New Orleans, LA Gulf of Mexico Airline Crash, Nov 1959

42 Die in Gulf Airline Crash

No Hope Held For Passengers, Crew Of National DC-7

NEW ORLEANS (UPI) - A National Air Lines DC-7B carrying 42 persons on a midnight flight across the Gulf of Mexico crashed into the open waters early today, apparently killing all aboard.
Search planes reported a number of bodies, many clad in life preservers, floating in the area - about 120 miles east-southeast of New Orleans.
Debris and pathetically-empty life rafts bobbed in the turbulent water.
Coast Guard and National Air Lines search planes reported not a sign of life.
The wreckage was found in about 90 feet of water. The Coast Guard said an early report that a section of the tail was sticking above the surface was erroneous.
The debris was spotted simultaneously by a National search plane and by a Coast Guard plane.

Lost On Radar.
The plane last was sighted on an Air Force radar screen at an altitude of 14,000 feet. Then it suddenly dropped off the screen. Whether it plunged suddenly into the Gulf was not known.
Another burning question was why, if the passengers had time to don life jackets, the crew did not radio a distress signal.
If they had issued such a signal "we would have received it," an Air Force officer said.
The Coast Guard said there was "plenty of bodies, life preservers and life rafts" floating in the debris, scattered over about a half-mile radius of the wind-swept Gulf.
The plane was on the Tampa-New Orleans leg of a Miami-Los Angeles flight when it disappeared without a word of warning. It carried 36 passengers, five crew members and a man believed to be with the Federal Aeronautics Administration.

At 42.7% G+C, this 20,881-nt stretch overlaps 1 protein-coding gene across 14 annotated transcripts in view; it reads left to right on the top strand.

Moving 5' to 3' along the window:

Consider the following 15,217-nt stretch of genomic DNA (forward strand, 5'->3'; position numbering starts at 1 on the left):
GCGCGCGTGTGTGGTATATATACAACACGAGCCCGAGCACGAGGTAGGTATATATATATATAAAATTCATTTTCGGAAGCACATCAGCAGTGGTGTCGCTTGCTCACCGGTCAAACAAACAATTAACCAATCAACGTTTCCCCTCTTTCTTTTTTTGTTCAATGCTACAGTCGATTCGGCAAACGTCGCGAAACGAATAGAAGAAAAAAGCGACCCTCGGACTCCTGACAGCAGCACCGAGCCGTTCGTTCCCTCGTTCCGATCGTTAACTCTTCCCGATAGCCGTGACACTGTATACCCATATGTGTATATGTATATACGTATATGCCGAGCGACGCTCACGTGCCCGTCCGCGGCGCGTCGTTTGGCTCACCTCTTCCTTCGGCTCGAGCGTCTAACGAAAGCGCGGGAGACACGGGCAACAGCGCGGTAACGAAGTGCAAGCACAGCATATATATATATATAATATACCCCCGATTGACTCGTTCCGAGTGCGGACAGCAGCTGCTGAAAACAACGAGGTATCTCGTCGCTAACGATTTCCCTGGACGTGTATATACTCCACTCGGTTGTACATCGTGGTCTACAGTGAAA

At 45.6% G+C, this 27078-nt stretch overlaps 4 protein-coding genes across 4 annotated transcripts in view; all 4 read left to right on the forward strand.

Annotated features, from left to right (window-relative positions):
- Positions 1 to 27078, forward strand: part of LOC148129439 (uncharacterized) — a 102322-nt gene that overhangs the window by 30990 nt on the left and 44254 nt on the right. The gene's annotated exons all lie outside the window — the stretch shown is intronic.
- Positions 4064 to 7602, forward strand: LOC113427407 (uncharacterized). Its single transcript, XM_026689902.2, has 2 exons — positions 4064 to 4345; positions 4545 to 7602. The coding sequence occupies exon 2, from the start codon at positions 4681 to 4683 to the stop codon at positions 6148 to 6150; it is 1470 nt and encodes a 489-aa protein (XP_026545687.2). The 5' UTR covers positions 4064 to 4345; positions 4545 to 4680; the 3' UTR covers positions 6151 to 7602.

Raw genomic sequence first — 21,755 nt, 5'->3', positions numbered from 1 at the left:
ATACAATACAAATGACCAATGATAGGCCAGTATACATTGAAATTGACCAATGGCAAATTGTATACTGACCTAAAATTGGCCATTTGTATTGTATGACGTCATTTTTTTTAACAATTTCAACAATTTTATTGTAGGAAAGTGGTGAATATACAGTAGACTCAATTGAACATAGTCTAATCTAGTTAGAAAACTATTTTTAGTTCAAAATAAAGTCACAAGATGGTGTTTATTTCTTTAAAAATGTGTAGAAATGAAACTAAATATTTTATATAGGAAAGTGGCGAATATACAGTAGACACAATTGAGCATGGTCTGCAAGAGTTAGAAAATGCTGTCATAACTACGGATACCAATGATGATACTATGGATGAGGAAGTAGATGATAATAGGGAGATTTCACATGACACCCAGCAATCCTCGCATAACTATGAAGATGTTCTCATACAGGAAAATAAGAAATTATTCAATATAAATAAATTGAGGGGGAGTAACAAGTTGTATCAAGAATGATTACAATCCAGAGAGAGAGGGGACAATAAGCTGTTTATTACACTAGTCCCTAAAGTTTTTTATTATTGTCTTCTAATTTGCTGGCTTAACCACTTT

Near Previous Crash.
The plane crashed near the area where National Air Lines last fatal accident early in 1953 killed 45 persons.
Fog enveloped much of the area at the time of the crash. For a time early today the fog seriously hampered search operations. Planes took off "on guts alone," one Coast Guard spokesman said, and surface vessels had to rely on radar.
As daylight grew stronger the fog began to lift, however, and at mid-morning uncovered the scene of death.
The plane, a National-Delta-American Interchange flight, was using Delta equipment. National is in charge of the run from Miami to New Orleans, Delta from New Orleans to Dallas, and American from Dallas to the west coast.
Nine of the passengers were bound for New Orleans, 14 for Dallas and 13 for Los Angeles.
A cutter bearing two doctors and a store of medical supplies left Gulfport, Miss., under full speed early today.

Near Island Chain.
A fishing boat reported that a four-engine plane circled over it for a time and then headed north, but the Coast Guard put little stock in the report. It pointed out the boat was located about 155 miles from where the plane last was observed.
The Coast Guard said the last fix on the plane put it in the vicinity of Chandeleur Island, a long, narrow chain of islands between Mobile and New Orleans.
A radar station on Dauphin Island, 30 miles south of Mobile, was watching the plane on its screen when "it just dropped off."
The plane, Flight 967, took off from Miami at 11:05 p. m. landed in Tampa at 12:02 a. m. and took off at 12:29 a. m. for New Orleans. When last heard from it was at 14,000 feet which might have provided enough glide time for it to reach land, an airline spokesman said.
The craft carried standard escape equipment for a flight over water - including inflatable life rafts and lifejackets.
An airline spokesman said the plane had two outside chances of hitting land. He said it might have been possible to make it to a sandy island chain or to a swampy area on the mainland. There are no large trees in the swamp.
Such a plane could float for some time if a relatively smooth water landing was made, experts said. On the other hand, it would sink immediately if a rough landing split the cabin open.
The area where the plane last was heard from was the same where a National DC6 crashed on Valentine's Day of 1953, killing 45 persons. Since that time, National has flown 6,172,000,000 passenger miles.

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